During the relatively short history of Design and Technology (D&T) education in England, the role of products has been central. The practical nature of the subject emerging from a making (craft) culture in the 80s and 90s towards designing and making. I say ‘towards’ designing and making, recognising that the effects of craft pedagogical paradigms (model) has lingered in the practice in some schools.
In the first National Curriculum (NC) programme of study (PoS) for Technology (NCC, 1990) the terms “artefacts, systems and environments” were introduced: in addition to “objects”. These terms were in many ways problematic in their meanings and common usage. For example, whilst being technically appropriate to describe objects made by human being, ‘artefact’ conjures up images of archeology and antiquity. Similarly, the public were becoming used to talking and hearing about the environment as something that they interacted with or had an impact on, but possibly not something that they designed. By 1990 the NC PoS for D&T[1. replacing Craft Design and Technology (CDT and Home Economics (HE) under the original Technology banner.] the terms “artefact” and “environment” were replaced by the more tangible and user friendly “product” (DFE, 1995). Systems remained as a term, but almost in a separate category to products (systems and control).
In many ways this simplification could be seen as a positive thing in the short term. It identifies a tangible and physical object that is understood as being designed. However, I would argue that the focus (may be even fixation) on products in D&T has hindered the development of pedagogical models. The Focus Practical Task (FPT) and Design and Make Activity (DMA) work toward a product, and the strong motivator in D&T in may schools has been to have a ‘take home product’ that appeals to learners and parents. This is a laudable aim and engages many learners, where interesting products are being made.
The problem comes when the product becomes central and design contexts are overlooked, not to mention the learning objectives, experiences and/or outcomes. What happens to open ended activities that are not restricted by materials, tools and equipment available in school workshops, studios and kitchens? So called blue-sky thinking and designing. Also, what happens when you work through a considered and thoughtful design process and decide that the best solution is not to have a product? A difficult question for us in D&T!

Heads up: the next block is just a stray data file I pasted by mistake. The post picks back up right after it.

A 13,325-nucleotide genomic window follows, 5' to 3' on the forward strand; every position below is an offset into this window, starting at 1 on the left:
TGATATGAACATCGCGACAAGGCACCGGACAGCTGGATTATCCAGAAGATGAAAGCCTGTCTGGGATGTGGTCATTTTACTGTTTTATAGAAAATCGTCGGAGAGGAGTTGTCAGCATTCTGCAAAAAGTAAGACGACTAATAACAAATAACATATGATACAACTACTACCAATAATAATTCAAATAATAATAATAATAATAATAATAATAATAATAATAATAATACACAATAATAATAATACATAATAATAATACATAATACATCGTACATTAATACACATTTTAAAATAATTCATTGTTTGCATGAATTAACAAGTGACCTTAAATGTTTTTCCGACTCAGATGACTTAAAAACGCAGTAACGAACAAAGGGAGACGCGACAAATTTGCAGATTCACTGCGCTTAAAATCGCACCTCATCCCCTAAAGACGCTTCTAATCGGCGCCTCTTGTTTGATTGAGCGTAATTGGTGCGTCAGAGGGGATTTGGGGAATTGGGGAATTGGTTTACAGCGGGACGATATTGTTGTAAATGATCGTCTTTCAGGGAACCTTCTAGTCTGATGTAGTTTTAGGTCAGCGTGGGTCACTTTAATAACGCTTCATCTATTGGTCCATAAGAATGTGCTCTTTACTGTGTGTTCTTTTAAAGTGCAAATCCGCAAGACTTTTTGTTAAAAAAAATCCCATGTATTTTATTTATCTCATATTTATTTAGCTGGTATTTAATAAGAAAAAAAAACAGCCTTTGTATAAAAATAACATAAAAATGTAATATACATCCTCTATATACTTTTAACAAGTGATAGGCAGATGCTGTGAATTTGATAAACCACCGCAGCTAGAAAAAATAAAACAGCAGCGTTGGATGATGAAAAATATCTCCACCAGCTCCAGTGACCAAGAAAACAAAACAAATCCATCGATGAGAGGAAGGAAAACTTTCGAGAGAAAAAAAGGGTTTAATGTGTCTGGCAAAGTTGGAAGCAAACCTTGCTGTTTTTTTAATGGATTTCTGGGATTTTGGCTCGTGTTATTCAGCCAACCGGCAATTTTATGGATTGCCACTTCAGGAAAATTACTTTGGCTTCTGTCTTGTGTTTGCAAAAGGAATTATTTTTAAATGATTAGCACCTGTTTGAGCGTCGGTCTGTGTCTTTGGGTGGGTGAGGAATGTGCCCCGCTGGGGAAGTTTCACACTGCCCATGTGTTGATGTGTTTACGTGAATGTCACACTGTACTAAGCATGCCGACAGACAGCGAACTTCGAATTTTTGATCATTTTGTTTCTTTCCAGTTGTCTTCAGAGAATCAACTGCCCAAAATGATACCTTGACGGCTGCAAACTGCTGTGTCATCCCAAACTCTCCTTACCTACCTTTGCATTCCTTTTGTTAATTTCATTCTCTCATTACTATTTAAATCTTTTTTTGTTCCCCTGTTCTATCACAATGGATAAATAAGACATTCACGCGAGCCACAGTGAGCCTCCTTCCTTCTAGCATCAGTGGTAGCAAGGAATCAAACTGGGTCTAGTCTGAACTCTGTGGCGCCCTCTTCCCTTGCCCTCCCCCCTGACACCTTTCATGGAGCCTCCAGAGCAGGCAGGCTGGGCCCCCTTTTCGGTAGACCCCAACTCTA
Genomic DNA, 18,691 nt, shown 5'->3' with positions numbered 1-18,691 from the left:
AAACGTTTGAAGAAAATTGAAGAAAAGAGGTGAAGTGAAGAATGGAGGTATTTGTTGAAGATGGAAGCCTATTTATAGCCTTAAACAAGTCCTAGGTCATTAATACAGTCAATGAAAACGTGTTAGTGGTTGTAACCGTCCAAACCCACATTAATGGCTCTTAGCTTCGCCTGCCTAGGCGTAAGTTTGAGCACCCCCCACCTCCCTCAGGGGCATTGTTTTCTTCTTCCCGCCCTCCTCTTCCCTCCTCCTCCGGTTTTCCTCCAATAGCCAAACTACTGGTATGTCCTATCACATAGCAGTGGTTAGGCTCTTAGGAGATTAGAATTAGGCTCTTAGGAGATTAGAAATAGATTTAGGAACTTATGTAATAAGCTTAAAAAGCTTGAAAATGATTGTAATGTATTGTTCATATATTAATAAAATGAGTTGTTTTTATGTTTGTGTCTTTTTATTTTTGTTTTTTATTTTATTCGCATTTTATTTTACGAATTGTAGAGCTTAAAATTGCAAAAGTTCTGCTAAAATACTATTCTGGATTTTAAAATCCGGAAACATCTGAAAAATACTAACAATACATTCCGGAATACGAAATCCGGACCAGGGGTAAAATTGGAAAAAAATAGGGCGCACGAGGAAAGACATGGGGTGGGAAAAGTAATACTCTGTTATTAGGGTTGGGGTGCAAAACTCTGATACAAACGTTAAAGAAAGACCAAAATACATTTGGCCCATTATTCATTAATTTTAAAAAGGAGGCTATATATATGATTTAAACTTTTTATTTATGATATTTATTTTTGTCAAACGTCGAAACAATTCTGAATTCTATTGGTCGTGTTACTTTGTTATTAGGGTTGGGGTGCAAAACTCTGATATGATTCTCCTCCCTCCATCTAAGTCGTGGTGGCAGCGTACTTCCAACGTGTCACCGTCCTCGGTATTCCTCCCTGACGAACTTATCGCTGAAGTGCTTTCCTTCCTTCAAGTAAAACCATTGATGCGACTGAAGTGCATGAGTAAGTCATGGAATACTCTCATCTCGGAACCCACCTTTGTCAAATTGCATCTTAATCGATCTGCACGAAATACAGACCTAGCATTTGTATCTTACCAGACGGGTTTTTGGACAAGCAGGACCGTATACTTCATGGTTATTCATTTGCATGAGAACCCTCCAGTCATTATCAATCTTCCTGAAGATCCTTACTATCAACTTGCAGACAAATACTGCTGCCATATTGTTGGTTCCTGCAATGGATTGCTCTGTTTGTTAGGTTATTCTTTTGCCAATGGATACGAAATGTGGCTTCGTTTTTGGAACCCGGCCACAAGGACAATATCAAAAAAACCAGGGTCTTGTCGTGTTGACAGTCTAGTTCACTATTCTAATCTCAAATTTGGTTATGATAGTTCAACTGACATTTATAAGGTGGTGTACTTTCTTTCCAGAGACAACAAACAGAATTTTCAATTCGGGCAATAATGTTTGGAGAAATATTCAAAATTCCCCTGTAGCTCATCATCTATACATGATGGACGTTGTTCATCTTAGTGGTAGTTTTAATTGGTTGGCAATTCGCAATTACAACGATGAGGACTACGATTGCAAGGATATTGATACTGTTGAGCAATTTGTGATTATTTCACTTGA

This blog post comes from a discussion around the reform of the the National Curriculum currently underway. last week. The meaning of ‘product’ was identified a problematic and possibly restricting. It was discussed whether to define ‘product’ or to extend it to ‘products, systems and services’: services being ‘products that aren’t products’ (i.e. intangible products). The suggestion was also made to re-include “environments”. Both of these arguments (elaborate or expand) have merit, but it got me thinking (and possibly understanding a bit better) some aspects of Pragmatism[2. The philosophical movement, rather than just being or acting pragmatically.] proposed by Richard Rorty. Rorty talks about language as an imprecise tool, and philosophy concerning itself with redescription of meaning (Rorty, 1979). There is a risk that the debate could get lost in an endless redescription, but it is an important question.
So should we elaborate or expand? In short, I don’t know, but it is clear (to me) that a designed object (or artefact[3. I quite like artefact as a technical and academic term, but wouldn’t suggest it as a description to be used in curriculum documents!]) in D&T could be:
- a product
- a system
- a service
- an environment
We do products quite extensively (possibly exclusively) and to some extent systems (in schools where electronics or systems and control is taught), so maybe the new frontiers for D&T is services (non-tangible products) and/or possibly a revisiting of designed environments…
“But if we could ever become reconciled to the idea that most of reality is indifferent to our descriptions of it and that the human self is created by the use of a vocabulary rather that being adequately or inadequately expressed in a vocabulary, then we should at last have assimilated what was true in the Romantic idea that truth is made rather than found. What is true about this claim is just that languages are made rather than found, and that truth is a property of linguistic entities, or sentences.” (Rorty, 1989: 7)
DfE (1995). Design and Technology in the National Curriculum. London: Department for Education.
NCC (1990). Technology in the National Curriculum. London: Department for Education and Science and the Welsh Office.
Rorty, R. (1989). Contingency, Irony, and Solidarity. Cambridge, USA: Cambridge University Press
Rorty, R. (1979). Philosophy and the Mirror of Nature. USA: Princeton University Press.